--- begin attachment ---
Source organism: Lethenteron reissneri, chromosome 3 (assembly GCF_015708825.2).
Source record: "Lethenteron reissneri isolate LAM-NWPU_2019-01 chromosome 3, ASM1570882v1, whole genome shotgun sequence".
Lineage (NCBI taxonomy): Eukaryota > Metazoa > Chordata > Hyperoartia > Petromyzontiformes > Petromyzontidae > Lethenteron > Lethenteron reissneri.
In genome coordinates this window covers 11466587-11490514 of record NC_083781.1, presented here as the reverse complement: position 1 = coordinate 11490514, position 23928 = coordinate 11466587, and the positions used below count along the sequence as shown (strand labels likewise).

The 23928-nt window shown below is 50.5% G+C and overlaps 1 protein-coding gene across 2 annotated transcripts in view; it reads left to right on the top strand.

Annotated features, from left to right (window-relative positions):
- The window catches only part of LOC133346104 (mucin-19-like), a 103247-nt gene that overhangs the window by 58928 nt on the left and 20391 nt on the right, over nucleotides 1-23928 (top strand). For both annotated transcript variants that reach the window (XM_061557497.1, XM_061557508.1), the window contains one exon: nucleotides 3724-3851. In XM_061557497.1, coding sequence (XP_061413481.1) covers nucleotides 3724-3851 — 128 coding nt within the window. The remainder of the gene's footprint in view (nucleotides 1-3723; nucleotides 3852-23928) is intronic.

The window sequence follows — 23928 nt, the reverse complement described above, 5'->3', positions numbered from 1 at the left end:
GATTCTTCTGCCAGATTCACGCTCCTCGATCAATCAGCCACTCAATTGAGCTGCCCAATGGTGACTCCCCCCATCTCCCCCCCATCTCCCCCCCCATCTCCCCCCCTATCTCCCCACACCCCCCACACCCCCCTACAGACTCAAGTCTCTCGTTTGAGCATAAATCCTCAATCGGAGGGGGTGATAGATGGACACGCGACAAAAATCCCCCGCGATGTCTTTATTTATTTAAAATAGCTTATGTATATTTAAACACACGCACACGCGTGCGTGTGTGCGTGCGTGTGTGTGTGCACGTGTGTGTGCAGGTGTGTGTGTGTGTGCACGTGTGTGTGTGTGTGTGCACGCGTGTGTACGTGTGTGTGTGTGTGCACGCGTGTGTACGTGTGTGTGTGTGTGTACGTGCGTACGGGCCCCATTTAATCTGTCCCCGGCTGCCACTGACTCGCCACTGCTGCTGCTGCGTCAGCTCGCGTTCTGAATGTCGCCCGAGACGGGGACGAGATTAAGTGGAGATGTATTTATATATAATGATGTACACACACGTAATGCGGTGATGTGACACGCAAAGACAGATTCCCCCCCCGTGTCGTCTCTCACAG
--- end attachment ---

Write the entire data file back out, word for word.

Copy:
Source organism: Lethenteron reissneri, chromosome 3 (assembly GCF_015708825.2).
Source record: "Lethenteron reissneri isolate LAM-NWPU_2019-01 chromosome 3, ASM1570882v1, whole genome shotgun sequence".
Lineage (NCBI taxonomy): Eukaryota > Metazoa > Chordata > Hyperoartia > Petromyzontiformes > Petromyzontidae > Lethenteron > Lethenteron reissneri.
In genome coordinates this window covers 11466587-11490514 of record NC_083781.1, presented here as the reverse complement: position 1 = coordinate 11490514, position 23928 = coordinate 11466587, and the positions used below count along the sequence as shown (strand labels likewise).

The 23928-nt window shown below is 50.5% G+C and overlaps 1 protein-coding gene across 2 annotated transcripts in view; it reads left to right on the top strand.

Annotated features, from left to right (window-relative positions):
- The window catches only part of LOC133346104 (mucin-19-like), a 103247-nt gene that overhangs the window by 58928 nt on the left and 20391 nt on the right, over nucleotides 1-23928 (top strand). For both annotated transcript variants that reach the window (XM_061557497.1, XM_061557508.1), the window contains one exon: nucleotides 3724-3851. In XM_061557497.1, coding sequence (XP_061413481.1) covers nucleotides 3724-3851 — 128 coding nt within the window. The remainder of the gene's footprint in view (nucleotides 1-3723; nucleotides 3852-23928) is intronic.

The window sequence follows — 23928 nt, the reverse complement described above, 5'->3', positions numbered from 1 at the left end:
GATTCTTCTGCCAGATTCACGCTCCTCGATCAATCAGCCACTCAATTGAGCTGCCCAATGGTGACTCCCCCCATCTCCCCCCCATCTCCCCCCCCATCTCCCCCCCTATCTCCCCACACCCCCCACACCCCCCTACAGACTCAAGTCTCTCGTTTGAGCATAAATCCTCAATCGGAGGGGGTGATAGATGGACACGCGACAAAAATCCCCCGCGATGTCTTTATTTATTTAAAATAGCTTATGTATATTTAAACACACGCACACGCGTGCGTGTGTGCGTGCGTGTGTGTGTGCACGTGTGTGTGCAGGTGTGTGTGTGTGTGCACGTGTGTGTGTGTGTGTGCACGCGTGTGTACGTGTGTGTGTGTGTGCACGCGTGTGTACGTGTGTGTGTGTGTGTACGTGCGTACGGGCCCCATTTAATCTGTCCCCGGCTGCCACTGACTCGCCACTGCTGCTGCTGCGTCAGCTCGCGTTCTGAATGTCGCCCGAGACGGGGACGAGATTAAGTGGAGATGTATTTATATATAATGATGTACACACACGTAATGCGGTGATGTGACACGCAAAGACAGATTCCCCCCCCGTGTCGTCTCTCACAG